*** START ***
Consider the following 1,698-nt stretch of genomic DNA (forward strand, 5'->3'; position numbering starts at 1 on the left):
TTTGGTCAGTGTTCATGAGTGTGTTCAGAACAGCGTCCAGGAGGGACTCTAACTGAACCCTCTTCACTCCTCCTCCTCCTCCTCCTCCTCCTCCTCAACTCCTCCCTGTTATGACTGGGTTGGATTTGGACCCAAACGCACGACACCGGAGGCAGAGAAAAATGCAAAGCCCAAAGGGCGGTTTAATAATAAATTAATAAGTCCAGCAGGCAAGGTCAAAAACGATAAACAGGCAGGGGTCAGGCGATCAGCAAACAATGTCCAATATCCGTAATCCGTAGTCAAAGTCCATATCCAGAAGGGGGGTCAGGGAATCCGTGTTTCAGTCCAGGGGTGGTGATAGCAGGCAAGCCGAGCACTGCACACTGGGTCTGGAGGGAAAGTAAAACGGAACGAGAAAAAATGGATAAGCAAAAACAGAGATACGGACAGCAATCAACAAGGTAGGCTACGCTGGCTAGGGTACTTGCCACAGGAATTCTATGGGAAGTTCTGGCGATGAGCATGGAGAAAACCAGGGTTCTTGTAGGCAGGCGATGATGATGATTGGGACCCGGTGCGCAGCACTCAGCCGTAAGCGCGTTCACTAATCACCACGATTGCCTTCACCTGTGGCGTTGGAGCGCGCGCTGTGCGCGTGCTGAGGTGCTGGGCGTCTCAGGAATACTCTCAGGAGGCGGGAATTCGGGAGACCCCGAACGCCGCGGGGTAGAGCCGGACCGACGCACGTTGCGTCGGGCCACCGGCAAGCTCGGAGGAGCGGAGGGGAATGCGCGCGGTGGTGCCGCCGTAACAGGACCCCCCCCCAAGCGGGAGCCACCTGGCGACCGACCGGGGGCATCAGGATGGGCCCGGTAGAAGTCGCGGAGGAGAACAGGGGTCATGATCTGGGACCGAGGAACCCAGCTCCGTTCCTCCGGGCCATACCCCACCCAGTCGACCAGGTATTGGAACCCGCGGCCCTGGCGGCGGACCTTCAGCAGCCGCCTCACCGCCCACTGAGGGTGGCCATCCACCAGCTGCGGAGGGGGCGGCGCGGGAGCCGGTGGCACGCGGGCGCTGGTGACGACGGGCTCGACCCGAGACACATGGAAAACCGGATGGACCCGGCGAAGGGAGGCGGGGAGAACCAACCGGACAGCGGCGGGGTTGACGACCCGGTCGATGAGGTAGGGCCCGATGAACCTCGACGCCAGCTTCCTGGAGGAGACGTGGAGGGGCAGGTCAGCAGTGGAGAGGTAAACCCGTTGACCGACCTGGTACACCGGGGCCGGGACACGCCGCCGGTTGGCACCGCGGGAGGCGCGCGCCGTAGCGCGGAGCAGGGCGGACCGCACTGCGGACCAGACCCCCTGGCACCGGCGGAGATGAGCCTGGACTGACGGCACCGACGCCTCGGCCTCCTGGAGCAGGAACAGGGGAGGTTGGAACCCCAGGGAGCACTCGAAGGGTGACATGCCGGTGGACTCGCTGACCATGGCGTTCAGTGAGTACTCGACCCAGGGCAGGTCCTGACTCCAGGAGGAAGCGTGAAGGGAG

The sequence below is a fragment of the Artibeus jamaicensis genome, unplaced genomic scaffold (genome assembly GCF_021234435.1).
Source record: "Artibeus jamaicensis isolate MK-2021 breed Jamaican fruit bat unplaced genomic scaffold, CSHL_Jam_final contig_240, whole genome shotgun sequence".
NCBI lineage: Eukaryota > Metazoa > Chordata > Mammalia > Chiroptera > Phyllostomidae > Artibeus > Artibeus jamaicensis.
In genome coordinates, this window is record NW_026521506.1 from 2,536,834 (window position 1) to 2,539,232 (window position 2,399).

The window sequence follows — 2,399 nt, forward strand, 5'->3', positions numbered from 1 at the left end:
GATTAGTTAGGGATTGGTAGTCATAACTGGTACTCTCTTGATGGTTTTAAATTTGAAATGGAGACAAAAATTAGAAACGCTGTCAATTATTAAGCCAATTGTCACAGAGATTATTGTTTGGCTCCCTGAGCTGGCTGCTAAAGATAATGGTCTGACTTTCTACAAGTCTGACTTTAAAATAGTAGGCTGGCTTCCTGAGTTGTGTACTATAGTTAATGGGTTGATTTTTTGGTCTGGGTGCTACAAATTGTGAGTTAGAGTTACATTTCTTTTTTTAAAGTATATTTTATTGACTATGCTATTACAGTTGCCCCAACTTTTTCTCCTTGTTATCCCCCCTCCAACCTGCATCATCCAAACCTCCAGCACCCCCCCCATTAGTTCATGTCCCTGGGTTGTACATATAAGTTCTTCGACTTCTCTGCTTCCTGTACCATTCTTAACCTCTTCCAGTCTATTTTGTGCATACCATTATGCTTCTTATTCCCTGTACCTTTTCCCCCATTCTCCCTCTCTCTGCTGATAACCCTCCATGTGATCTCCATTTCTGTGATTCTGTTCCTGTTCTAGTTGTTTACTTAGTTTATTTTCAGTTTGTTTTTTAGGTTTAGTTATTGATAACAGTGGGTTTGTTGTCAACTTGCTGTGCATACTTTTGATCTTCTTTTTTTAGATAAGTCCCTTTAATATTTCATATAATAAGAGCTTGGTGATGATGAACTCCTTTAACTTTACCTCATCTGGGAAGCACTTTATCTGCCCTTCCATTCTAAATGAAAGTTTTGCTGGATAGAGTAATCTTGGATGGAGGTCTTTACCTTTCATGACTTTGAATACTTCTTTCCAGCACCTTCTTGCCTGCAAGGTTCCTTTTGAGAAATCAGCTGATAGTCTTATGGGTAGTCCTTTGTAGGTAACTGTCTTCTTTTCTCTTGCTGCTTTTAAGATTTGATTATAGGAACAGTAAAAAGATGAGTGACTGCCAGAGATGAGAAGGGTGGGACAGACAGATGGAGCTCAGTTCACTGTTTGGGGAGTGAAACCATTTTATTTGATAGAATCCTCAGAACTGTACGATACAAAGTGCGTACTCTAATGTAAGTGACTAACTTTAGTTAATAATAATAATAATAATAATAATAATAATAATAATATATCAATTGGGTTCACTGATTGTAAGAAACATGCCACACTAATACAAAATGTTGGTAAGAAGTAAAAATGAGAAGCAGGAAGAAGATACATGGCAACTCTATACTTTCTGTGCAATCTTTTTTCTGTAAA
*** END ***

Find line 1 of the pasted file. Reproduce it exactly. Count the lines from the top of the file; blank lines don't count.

Consider the following 1,698-nt stretch of genomic DNA (forward strand, 5'->3'; position numbering starts at 1 on the left):